to find points of reconciliation in opposing system, *One other unjust statement of Dr. Guhraver's, we whether those of Aristotle and Des Cartes, os of Rome cannot pass unnoticed. The unhappy controversy on the and Luther, his reverence for antiquity, cherished by his Calculus commenced, it is well known, by some slight profound historical researches-all predisposed him to skirmishes in the year 1699, when Fatio insinuated, regard the differences between Romanists and Protestants that the applause which Leiboitz was receiving for his as far less important than they are. In the attempt to Differential Calculus, (first given to the world by him in negotiate a reconciliation between them, be expended de 1684,) would be more justly bestowed on Newton-its first small portion of his time and energies, and, in his contro inventor. Dr. Guhrauer is pleased to intimate that versy with Bossuet, he sometimes makes far too bben! Newton was privy to Fatio's attack, and prompted it.concessions for that object. - It is not a little curious, and This is most unjust, as it is in express contradiction to highly characteristic, that he always flattered hianwell Newton's assertion, that he knew nothing of Fatio's in- that he was in possession of a metaphysical solution of tention, and was no party to it. In several other places the doctrine of transubstantiation. In this instance at Dr. G. insinuates, that it is easy to see that Newton was least he verified a najve assertion he was accustomed to behind the curtain in the early attacks on Leibnitz, (vol. make respecting himself" That to him, unlike the gen. i., p. 303,) though he did not choose to appear in the con- erality of people, all difficult things were easy, and all troversy himself. Whether it was wise or not in New easy things difficult." ton to stand so long aloof-whether it was in sullen pride of this, a proof rendered more especially remarkable or real magnanimity-from confidence in his claims, or by long subsequent events, is furnished in a memorial dislike of controversy-certain it is, that during all the addressed by him to Louis XIV., proposing that me. marlier stages of the dispute he remained silent; and morable plan for keeping some of the chief nations of being so, no man has a right to charge on him, without Europe in check, afterwards attempted to be consunt: explicit evidence, the language of his adherents, whose mated by Bonaparte ; namely, the conquest and coloni just pride in the reputation of their countryman is quite zation of Egypi. Of this posthumous piece, an Englies sufficient to account both for the rashness of their zeal, translation was published in London, in 1803, but whica and the intemperance of their expressions.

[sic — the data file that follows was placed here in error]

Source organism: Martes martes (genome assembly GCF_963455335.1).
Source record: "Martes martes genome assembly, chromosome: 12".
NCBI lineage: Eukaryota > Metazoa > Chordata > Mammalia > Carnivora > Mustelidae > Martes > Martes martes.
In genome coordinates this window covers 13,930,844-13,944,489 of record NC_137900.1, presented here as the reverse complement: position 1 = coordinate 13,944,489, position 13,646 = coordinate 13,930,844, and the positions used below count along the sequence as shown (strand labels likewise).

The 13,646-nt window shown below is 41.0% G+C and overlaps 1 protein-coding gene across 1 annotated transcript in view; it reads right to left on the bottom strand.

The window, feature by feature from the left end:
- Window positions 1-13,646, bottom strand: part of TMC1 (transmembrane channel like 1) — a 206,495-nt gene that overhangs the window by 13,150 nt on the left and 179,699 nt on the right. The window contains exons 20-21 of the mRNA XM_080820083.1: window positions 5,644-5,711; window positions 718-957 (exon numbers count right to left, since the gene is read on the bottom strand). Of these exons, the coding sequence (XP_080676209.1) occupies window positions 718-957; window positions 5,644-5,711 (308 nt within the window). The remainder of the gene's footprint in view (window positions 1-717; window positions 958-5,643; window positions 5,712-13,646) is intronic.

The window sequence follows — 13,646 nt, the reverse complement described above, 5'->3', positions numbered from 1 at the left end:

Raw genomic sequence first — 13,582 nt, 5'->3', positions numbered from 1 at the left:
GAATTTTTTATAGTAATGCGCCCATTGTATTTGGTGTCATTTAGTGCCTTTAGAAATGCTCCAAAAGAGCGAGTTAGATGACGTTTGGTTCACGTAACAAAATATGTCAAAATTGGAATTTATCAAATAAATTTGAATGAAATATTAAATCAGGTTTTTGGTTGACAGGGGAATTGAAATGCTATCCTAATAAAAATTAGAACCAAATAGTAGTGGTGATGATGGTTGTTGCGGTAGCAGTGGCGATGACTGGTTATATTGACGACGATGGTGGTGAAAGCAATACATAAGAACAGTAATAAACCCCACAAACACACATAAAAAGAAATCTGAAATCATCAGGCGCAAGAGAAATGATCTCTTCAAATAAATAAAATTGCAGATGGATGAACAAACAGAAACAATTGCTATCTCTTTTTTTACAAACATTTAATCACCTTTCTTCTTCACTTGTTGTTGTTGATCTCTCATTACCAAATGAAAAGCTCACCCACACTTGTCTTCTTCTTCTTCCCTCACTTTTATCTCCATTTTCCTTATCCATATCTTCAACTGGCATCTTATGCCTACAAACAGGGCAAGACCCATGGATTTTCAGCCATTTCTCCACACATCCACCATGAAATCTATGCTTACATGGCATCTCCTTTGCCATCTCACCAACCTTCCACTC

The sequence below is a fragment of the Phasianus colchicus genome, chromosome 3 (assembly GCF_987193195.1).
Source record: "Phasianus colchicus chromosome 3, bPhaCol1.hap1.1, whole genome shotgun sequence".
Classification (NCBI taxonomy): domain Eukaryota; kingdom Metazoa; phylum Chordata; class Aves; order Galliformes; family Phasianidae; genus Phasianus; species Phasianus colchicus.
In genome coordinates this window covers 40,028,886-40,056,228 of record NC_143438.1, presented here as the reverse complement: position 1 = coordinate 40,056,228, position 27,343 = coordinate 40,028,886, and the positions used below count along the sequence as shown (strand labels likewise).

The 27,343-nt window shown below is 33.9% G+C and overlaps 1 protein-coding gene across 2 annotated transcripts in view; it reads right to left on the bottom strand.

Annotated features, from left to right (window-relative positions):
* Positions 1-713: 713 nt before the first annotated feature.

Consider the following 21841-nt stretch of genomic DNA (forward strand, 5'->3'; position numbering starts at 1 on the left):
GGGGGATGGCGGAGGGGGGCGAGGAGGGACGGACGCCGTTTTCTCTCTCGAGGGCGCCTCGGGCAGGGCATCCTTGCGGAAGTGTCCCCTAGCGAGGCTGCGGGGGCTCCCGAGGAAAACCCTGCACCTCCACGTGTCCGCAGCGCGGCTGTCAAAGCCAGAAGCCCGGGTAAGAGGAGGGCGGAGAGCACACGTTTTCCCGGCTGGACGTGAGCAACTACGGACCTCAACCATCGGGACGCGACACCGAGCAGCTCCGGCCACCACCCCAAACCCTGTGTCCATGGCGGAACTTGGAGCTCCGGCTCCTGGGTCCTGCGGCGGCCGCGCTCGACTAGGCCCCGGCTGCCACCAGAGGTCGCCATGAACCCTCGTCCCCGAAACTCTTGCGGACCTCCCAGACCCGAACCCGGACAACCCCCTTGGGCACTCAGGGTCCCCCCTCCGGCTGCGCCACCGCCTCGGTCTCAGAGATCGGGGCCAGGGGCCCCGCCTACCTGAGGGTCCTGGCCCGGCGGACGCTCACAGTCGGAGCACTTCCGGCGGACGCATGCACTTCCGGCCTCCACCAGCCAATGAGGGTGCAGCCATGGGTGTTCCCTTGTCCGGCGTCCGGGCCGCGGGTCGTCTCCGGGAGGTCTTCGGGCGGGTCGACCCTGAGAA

seems now entirely forgotten.